Tumbler Ridge, BC: Recently, while drifting around The Golden Triangle looking for a job for my little bulldozer, I told a woman in a government employment office I was a Catskinner which caused her to wrinkle her nose in disgust and say ?That?s awful! What do you do, sell the skins for money?? Thinking she was joking, I went along with it and told her there was a lot of money in cat hides.

You could sew ten or twenty of them together, make a parka out of it and you would never again have problems with mice because they pick up the scent of the cats and go find somewhere else to live. Of course, it wasn?t easy catching and skinning stray cats but it was a living. Sometimes you had to move into settled areas and snatch the cats right out of people?s yards which could get you shot but it beat wrestling cougars to make a buck.

But, I assured her with a straight face, I was a man of principal and never snatched and skinned kittens. What was the point? You would need 100 of the cute little buggers to make a nice coat and it would take forever to sew them up.

Just about the time she was getting ready to phone the RCMP and have me arrested as a serial cat killer, I told her, of course, I was joking because Cat stood for Caterpillar. ?You skin caterpillars?? she shrieked.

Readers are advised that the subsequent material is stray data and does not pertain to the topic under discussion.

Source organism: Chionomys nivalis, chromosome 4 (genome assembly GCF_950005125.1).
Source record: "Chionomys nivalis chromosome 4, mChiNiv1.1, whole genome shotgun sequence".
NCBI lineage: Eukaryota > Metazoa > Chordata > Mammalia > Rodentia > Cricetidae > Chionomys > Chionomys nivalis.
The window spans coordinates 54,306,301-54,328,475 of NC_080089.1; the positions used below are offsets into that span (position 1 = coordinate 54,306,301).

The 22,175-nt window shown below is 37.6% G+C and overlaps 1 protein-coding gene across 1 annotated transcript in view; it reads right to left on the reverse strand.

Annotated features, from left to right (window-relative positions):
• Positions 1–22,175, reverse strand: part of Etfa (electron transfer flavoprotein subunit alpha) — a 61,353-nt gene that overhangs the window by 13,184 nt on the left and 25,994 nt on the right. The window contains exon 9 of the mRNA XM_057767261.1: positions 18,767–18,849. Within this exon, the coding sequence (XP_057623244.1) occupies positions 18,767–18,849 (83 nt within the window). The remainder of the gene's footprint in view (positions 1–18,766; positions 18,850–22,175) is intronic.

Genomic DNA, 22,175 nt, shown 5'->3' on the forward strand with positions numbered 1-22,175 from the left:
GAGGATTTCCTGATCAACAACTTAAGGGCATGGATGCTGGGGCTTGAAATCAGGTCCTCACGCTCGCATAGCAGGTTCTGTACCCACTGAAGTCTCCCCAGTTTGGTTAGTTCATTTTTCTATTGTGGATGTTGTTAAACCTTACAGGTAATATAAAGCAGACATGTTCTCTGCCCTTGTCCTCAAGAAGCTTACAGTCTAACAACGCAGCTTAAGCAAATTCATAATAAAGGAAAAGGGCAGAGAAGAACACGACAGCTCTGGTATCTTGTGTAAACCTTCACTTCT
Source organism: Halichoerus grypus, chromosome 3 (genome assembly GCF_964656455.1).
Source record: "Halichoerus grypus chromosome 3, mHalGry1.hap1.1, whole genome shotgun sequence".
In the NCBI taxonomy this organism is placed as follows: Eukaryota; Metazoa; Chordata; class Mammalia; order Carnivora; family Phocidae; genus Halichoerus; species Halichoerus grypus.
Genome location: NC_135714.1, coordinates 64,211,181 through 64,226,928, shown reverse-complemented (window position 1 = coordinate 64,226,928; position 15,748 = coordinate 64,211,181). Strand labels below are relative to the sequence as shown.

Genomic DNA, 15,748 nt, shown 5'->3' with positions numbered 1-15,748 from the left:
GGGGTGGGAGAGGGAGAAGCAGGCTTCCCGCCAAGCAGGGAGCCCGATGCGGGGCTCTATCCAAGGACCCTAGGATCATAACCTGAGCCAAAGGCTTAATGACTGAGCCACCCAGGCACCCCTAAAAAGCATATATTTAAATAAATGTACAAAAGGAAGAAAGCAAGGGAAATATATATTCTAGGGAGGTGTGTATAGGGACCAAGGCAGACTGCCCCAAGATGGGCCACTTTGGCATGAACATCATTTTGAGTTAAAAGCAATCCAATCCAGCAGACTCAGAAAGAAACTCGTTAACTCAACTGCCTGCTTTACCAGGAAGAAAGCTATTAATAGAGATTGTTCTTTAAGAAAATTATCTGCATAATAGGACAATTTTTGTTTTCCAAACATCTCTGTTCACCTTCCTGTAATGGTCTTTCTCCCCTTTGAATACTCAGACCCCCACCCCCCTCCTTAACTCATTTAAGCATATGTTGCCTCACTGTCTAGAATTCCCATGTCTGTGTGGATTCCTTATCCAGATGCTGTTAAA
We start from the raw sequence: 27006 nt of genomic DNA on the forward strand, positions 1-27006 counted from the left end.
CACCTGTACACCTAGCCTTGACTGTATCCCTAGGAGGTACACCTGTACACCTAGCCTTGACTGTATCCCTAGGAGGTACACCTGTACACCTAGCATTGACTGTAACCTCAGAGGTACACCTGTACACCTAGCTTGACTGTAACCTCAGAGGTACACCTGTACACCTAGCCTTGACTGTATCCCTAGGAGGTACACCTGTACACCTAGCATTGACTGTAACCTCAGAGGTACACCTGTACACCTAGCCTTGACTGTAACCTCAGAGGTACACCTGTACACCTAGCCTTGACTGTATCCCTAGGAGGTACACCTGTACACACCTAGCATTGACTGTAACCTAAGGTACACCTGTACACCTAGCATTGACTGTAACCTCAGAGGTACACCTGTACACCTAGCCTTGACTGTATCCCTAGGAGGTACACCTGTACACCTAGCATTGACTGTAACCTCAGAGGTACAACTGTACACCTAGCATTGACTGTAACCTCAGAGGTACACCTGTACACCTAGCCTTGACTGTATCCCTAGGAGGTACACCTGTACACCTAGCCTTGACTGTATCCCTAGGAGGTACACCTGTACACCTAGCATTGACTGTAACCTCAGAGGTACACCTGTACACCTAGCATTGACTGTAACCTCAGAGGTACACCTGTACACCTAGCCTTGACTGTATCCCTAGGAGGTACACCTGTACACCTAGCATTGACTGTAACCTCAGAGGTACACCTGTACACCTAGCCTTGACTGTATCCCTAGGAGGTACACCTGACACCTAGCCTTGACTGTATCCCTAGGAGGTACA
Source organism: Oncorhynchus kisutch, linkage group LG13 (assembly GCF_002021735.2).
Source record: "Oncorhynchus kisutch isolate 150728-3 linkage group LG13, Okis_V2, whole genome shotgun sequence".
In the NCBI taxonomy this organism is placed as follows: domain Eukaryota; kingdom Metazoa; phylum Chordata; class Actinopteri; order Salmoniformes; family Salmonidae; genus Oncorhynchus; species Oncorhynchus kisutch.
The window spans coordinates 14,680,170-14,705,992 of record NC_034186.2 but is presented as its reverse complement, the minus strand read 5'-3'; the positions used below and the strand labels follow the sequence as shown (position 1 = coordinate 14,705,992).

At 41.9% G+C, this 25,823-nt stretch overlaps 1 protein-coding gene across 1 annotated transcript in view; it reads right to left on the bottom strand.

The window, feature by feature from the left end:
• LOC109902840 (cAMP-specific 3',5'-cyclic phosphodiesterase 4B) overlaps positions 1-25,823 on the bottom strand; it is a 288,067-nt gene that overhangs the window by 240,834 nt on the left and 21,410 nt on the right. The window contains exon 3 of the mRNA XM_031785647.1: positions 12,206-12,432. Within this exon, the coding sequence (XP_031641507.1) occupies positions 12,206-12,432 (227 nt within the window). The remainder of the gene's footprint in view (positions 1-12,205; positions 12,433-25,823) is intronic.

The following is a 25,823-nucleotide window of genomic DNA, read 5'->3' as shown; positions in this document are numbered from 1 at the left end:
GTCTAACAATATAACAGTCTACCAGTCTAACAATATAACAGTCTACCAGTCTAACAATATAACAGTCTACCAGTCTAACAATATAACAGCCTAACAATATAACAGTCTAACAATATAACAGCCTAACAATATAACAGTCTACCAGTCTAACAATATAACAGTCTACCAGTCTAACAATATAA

Well, they?re easier to catch when they?re crawling on the ground and almost impossible to catch after they turn into butterflies.

?You kill butterflies for money?! And you want me to help you find a job? I LOVE butterflies.?

I told her Caterpillar had a capital ?C? and was the name of the company which manufactures more bulldozers than any other in the world.

?So you?re a heavy equipment operator.? she said.

No, I?m a Catskinner. A heavy equipment operator is anybody who runs anything from loaders to graders to scrapers to haul trucks, Bobcats, rubber-tired hoes or any earth-moving equipment which has an engine.

I told her I?m just a Catskinner because I?m prejudiced against all the rest of the iron. I do NOT believe that all machines were created equal. I was educated in a place where bulldozers are the upper class and all other machines are second-class citizens not worthy of my respect. We had a derogatory name for people who operate anything but bulldozers but it can?t be printed in a respectable publication.

?Where do they think like THAT?? she asked.

The northern end of The Golden Triangle, I told her, Dawson City, the Heart of the Klondike. I learned my Catskinning up there from the greatest Catskinners who ever pushed Mother Earth, the same ones who built the Alaska Highway, worked the permafrost of the Klondike goldfields and built the Dempster Highway, the first road in North America to cross the Arctic Circle.

?Where?s the southern end of this triangle you?re talking about?? she wanted to know as she was getting interested in my geographical tale. Whistler, BC. Snow is called White Gold in ski areas. ?And the Klondike, of course, is yellow gold. Where is the third point of this golden triangle??

Tumbler Ridge. Coal. Black gold.

If you look at a map of BC and the Yukon and draw three straight lines connecting Dawson City, Whistler and Tumbler Ridge, you have identified the Golden Triangle. I feel completely at home anywhere within that triangle much the same way a Grizzly Bear feels at home anywhere in his territory.